Delay is a clear enemy to the fair trial of an accused in Canada. When many months or years elapse between an accused’s arrest and the date they stand trial, numerous undesirable consequences follow; memories fade and witnesses move away, die, or become otherwise unavailable. As a result, an accused may suffer an intolerable custodial environment without having ever been convicted of a crime. Section 11(b) of the Canadian Charter of Rights and Freedoms codifies the right of any person charged with an offence to be tried within a reasonable time. In the years following the proclamation of the Charter in 1982, considerable litigation has examined the meaning of the right in practical terms and prescribed a remedy to be applied in cases of a breach. This remedy is the stay of proceedings. The Supreme Court of Canada has ruled that the stay is the minimal remedy available where an accused’s section 11(b) right has been breached.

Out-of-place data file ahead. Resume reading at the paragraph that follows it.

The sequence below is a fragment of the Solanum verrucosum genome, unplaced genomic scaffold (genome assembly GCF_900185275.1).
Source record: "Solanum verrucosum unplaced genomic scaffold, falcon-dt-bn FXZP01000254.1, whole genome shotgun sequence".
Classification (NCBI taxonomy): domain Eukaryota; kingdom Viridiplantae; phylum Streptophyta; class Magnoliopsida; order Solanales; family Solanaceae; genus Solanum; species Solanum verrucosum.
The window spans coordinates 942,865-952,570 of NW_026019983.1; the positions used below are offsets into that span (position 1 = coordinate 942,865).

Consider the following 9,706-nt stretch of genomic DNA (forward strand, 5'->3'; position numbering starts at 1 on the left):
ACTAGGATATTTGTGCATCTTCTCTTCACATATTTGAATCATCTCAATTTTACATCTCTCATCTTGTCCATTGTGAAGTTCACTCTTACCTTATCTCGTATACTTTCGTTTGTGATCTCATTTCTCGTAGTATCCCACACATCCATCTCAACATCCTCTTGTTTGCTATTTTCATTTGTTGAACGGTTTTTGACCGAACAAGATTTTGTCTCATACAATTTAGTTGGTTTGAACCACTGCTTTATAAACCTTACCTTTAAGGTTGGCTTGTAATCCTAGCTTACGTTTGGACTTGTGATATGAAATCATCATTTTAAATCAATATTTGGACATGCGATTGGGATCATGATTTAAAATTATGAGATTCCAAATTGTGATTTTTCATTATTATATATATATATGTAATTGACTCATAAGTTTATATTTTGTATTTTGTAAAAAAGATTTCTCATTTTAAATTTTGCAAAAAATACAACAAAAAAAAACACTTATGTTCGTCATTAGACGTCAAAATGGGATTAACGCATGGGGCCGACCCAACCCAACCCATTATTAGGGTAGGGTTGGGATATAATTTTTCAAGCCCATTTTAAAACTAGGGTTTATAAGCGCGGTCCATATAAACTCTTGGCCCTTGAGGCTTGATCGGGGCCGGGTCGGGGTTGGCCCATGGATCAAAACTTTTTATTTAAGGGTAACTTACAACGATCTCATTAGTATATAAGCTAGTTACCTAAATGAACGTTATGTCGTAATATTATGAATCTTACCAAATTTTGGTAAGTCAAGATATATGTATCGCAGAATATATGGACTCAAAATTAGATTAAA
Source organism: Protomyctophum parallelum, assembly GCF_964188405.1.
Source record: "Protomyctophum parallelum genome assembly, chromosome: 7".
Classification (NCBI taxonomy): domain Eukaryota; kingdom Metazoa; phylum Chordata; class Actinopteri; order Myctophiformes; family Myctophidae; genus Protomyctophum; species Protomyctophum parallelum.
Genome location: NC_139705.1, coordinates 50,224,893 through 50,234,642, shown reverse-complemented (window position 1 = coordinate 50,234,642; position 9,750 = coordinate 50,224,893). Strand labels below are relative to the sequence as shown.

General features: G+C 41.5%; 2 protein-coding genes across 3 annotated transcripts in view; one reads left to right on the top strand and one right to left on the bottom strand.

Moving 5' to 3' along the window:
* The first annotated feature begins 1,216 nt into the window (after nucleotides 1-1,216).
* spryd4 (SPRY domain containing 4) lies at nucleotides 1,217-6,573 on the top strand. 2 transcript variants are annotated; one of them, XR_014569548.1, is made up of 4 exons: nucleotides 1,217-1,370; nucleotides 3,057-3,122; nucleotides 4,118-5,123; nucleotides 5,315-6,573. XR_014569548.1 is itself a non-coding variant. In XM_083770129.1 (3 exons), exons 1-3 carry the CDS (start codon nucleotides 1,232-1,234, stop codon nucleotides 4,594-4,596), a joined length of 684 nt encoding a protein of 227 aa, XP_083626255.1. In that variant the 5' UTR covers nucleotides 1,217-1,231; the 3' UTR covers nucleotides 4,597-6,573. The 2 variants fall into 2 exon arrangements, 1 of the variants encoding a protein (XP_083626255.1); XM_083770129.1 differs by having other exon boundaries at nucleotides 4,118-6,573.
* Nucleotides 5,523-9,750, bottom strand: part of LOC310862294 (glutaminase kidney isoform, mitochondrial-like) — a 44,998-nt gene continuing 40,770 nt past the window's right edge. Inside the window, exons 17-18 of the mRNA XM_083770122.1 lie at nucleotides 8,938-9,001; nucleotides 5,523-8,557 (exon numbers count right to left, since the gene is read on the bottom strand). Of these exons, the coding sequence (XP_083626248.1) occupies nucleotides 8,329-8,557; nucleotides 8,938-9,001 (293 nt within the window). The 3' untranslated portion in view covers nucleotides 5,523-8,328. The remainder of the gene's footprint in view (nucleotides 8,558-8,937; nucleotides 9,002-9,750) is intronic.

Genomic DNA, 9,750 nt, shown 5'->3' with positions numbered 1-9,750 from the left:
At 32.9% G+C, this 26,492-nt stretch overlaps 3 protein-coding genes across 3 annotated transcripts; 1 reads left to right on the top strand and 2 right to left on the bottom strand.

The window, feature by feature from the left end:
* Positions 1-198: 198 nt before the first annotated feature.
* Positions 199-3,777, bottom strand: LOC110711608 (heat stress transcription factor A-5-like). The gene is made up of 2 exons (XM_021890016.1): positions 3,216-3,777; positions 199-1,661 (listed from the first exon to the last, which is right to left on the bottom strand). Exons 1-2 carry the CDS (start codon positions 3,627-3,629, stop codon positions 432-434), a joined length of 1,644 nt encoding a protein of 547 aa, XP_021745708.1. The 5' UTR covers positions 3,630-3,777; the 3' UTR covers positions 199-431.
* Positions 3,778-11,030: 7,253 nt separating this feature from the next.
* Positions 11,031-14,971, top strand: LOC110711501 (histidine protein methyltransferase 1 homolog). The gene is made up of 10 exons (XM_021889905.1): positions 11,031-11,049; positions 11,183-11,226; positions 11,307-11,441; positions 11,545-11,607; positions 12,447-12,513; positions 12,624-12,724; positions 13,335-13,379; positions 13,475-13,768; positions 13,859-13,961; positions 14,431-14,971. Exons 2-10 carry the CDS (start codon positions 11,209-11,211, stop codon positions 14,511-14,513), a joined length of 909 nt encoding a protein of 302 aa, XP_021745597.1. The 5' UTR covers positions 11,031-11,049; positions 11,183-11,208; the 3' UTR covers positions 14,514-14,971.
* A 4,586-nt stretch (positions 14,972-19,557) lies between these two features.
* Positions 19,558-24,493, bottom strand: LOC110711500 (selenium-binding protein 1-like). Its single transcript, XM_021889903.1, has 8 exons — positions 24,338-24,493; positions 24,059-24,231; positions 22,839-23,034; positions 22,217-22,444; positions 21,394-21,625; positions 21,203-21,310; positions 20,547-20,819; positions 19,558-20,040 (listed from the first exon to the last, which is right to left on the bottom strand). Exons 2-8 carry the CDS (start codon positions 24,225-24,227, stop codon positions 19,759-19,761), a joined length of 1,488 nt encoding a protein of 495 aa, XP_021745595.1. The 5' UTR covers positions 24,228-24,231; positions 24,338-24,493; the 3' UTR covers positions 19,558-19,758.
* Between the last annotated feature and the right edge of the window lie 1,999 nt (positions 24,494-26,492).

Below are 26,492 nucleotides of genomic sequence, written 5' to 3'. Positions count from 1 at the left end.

Where a breach of section 11(b) is established following an application of the test in R v Morin, a trial judge must balance the public interest on the merits against the accused’s right to be tried within a reasonable time. Despite the Supreme Court of Canada’s pronouncement that a breach of this right should be remedied minimally by a stay, this balancing exercise nevertheless allows a trial judge to direct a trial if it serves the public or societal interest. In such a case, other remedies for the breach are theoretically unavailable to the accused, as the stay is the required minimal remedy. This is an unsatisfactory and unnecessary status quo. While the author does not propose a change in the current application of the stay where a fair trial is no longer possible and the only appropriate remedy is a stay of the proceedings, an accused should not be left without any recourse where a breach has occurred and the trial nevertheless proceeds. An accused should be entitled to an alternative section 24(1) remedy in such circumstances. Several alternative remedies are suggested in this paper, including sentence reduction, enhanced credit for pre-sentence custody, damages, and the exclusion of evidence. The Supreme Court of Canada pronouncement of the stay as a minimal remedy should be revisited, while alternative remedies should be examined for their application in unreasonable delay cases.